1. Tell us a little bit about your background and interests as a doctor. Where have you and where are you currently practicing?

People often ask me why I have an interest in complementary therapies. The answer is two-fold.

Firstly, I grew up on a farm with entrepreneurial parents, and my connection to nature, the environment and ecological webs has been life-long – hence an interest in reducing the use of pharmaceuticals that have a place in damaging our planet for those who come after us.

Secondly, I broke my back in a car accident when I was 17, a month before starting medical school. After 10 days in hospital and still in intolerable pain, I had to make a decision whether to go ahead with my course and career. I decided that I would grit my teeth and go with it, so beginning the journey of my life. While excited to be at medical school after years of endeavour, I realised early on that what they were teaching us – that medicine and science had all the answers – was not the whole truth. If I had just relied on painkillers and physiotherapy, I would have given up long before the end of the course. Faced with chronic pain, which ultimately took 20 years to settle down, if I was to continue and deal with the depression that inevitably goes with a chronic illness I had to approach my situation holistically – dealing with all aspects of myself, spiritual, mental, physical. To do that I had to use a multitude of approaches – journaling, poetry and other creative writing, drawing, Alexander technique, physiotherapy, acupuncture, profound lifestyle adjustment (I had to lie down during lectures, as well as at discos and parties – much to my own embarrassment and the amusement of my peers), course redirection (I took 4 years out in the middle of the course to do research – just so that my back had more time to develop the strength necessary to withstand the clinical part of the course on the wards), aromatherapy and massage, homeopathy, herbal medicine. There were things at this time that I was not aware of that could have helped, such as life coaching and an anti-inflammatory diet, but fortunately I discovered the benefits of these later.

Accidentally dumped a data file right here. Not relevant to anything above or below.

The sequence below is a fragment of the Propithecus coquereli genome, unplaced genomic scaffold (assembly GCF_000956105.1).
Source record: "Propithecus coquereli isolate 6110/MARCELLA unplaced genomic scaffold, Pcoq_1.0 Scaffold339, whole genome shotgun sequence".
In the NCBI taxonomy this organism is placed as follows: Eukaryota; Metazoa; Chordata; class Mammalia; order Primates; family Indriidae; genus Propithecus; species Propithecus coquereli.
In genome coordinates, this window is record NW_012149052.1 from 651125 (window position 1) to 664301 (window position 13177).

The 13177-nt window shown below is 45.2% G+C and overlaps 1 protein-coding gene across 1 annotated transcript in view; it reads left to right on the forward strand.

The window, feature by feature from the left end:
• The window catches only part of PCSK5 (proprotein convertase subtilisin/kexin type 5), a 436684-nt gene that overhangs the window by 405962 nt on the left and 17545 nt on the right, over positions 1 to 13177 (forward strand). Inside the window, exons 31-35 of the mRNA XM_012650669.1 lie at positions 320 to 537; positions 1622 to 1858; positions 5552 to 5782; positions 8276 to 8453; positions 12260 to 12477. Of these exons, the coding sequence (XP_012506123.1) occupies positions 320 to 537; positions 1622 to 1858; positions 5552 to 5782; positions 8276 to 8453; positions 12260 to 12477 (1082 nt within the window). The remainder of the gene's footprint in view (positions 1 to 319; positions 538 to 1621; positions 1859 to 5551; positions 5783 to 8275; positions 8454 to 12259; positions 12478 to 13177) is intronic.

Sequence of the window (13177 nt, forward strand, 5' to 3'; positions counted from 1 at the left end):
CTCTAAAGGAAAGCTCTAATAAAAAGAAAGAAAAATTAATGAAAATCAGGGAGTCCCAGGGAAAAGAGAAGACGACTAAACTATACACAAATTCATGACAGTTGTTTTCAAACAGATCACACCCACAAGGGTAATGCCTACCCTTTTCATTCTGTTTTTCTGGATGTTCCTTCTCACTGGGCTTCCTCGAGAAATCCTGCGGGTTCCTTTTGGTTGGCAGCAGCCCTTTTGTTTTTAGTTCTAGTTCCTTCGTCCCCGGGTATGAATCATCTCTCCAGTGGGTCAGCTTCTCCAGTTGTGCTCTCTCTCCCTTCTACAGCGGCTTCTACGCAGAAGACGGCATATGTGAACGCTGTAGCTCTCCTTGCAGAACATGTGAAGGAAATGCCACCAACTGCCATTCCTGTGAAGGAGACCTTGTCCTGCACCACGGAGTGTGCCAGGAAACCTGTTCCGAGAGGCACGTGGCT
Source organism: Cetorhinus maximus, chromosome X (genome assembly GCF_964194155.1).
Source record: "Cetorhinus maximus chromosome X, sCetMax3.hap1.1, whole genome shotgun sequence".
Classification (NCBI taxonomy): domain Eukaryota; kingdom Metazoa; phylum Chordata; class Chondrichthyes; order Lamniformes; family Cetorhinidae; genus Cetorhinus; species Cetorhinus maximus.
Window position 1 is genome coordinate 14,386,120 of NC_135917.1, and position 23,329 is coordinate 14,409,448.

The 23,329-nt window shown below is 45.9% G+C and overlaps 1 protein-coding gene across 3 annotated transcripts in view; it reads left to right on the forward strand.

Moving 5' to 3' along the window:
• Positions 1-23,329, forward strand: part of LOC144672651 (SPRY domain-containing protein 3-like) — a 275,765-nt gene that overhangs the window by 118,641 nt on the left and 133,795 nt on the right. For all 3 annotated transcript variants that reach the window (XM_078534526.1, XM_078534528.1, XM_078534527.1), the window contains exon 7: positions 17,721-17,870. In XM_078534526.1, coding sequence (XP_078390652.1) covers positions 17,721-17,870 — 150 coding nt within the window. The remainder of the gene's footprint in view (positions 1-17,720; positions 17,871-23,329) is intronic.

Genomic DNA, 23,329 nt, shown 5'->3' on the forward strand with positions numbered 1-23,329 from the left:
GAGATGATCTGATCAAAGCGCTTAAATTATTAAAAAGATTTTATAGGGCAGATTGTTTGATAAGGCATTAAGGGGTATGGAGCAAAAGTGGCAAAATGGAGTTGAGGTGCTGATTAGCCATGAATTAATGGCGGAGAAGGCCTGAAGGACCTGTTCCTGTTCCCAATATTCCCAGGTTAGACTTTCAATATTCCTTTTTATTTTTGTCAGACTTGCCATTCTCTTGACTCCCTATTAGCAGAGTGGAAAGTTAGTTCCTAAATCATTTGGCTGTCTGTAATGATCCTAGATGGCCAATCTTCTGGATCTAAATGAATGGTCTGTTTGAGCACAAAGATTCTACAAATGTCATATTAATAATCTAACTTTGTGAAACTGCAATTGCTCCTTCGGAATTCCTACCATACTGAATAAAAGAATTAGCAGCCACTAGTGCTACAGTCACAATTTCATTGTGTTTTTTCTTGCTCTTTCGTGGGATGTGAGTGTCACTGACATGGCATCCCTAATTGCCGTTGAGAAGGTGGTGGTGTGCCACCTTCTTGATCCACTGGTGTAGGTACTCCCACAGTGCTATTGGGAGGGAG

Dr Alison Grimston MBBS BSc MPhil DRCOG MRCGP DFFP


As I qualified I knew that my passion was for gynaecological endocrinology, which was a gynaecological subspecialty, but as I could not stand for long enough to do a Wertheim’s hysterectomy I was not going to be able to train in gynaecology. Looking at the options, and the fact that I loved so many aspects of medicine, I felt that general practice offered the best alternative – a holistic approach to patients, following people throughout their lives, and with an interesting variety.

Later I was lucky enough to join my good friend, Mr T Mark Malak in gynaecological endocrinology, as part of his award winning urogynaecology team, for 10 years supporting women with incontinence and prolapse. This was fulfilling, and I love working as part of a team, empowering and supporting others. This was parallel with my general practice.

However, I found the stress of working as a full time GP with two young children taking its toll. Ten years ago, at the age of 38, I was so stressed I had to take 6 weeks off. I was virtually burnt out, lost my love of the job, disempowered and stressed. I know now that this is a common feature of this period of time in the 10 years leading to menopause, when we have high expectations of ourselves, trying to be perfect in all our life roles, and the combination of toxins, stress, professional expectations and sex hormone derangement can make life very difficult.